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As it turns out, descending this way felt much gentler, though we travelled further. We were pleasantly surprised when we made it back to the trail head with about 15 minutes of daylight to spare.

Day 2: Mt Willey, Mt Field, Mt Tom
12.4km, 5:47 (4:09 moving), Gain 1242m, Loss 1057m

This was our “storm day” option, as the trail stays below treeline and the views are not considered to be among the most spectacular. We stopped in at the Highland Centre to check the morning’s forecast before making the final decision. It was calling for showers and/or rain with some possible thunderstorms and light hail – nothing that would deter us from this hike. The volunteer pointed out that although thunderstorms are common, lightning (unless specifically forecast) is much less common. Since we were planning to remain below the treeline, we were not concerned.

We were hoping to start the hike from the Willey House Site. A last-minute phone call to Notch Taxi and we were in luck… he could pick us up in 10 minutes and drive us the 6 or so miles up the road. We moved the car across the street to the Mt Clinton Road parking lot and were just finishing the final preparations as the taxi pulled up for the short ride.

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The climb up the Kedron Flume trail started out moderate.

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We knew there were some ladders ahead on the Willey Range trail. We had read that many people choose to approach Mt Willey from the other direction to avoid the ladders. We weren’t bothered by them, though they certainly were impressive.

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There were multiple ladders covering dozens of feet of elevation gain just below Willey’s summit. From the top of the ladders it’s just a fairly short, though still steep, climb to the top.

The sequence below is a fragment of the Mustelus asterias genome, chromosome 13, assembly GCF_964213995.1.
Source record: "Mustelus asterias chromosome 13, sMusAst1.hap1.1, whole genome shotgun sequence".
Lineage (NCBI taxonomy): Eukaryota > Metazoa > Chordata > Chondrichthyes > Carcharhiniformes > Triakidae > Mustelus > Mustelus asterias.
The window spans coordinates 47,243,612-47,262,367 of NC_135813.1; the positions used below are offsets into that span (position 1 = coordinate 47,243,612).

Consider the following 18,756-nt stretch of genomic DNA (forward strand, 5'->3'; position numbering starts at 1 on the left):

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The summit itself is viewless, but there are viewpoints very close on either side of the peak.

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Just before we reached Mt Willey
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Mt Willey (4285ft)
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Just after we passed Mt Willey

We stopped only briefly and pushed on toward Mt Field. Despite the clear skies and white clouds drifting slowly by, we know how quickly the weather can change and were hoping to get lunch out of the way before the forecast rain.

As we headed along the ridge toward Mt Field, a few darker clouds appeared. This part of the trail had only a gentle descent then ascent, and we made good time. We arrived just as the skies were darkening. We grabbed a few quick photos and then sat down for lunch.

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Mt Field (4340ft)

We’d brought blocks of cheese and salami to share, and knew that this was not an easy lunch to eat on the run in a rainstorm. We alternated between prepping lunch and adding layers of clothing.

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Just as we were starting to eat, it started to sprinkle and we could hear distant thunderclaps. The winds stayed low which was nice because there were a few minutes of pea-sized hail.

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(hail)

By the time we’d cleaned up lunch, the sky was already clearing and we were removing layers. Soon the rain gear was all back in the packs, though we could see bands of heavy rain off in the distance. We had been exceptionally lucky!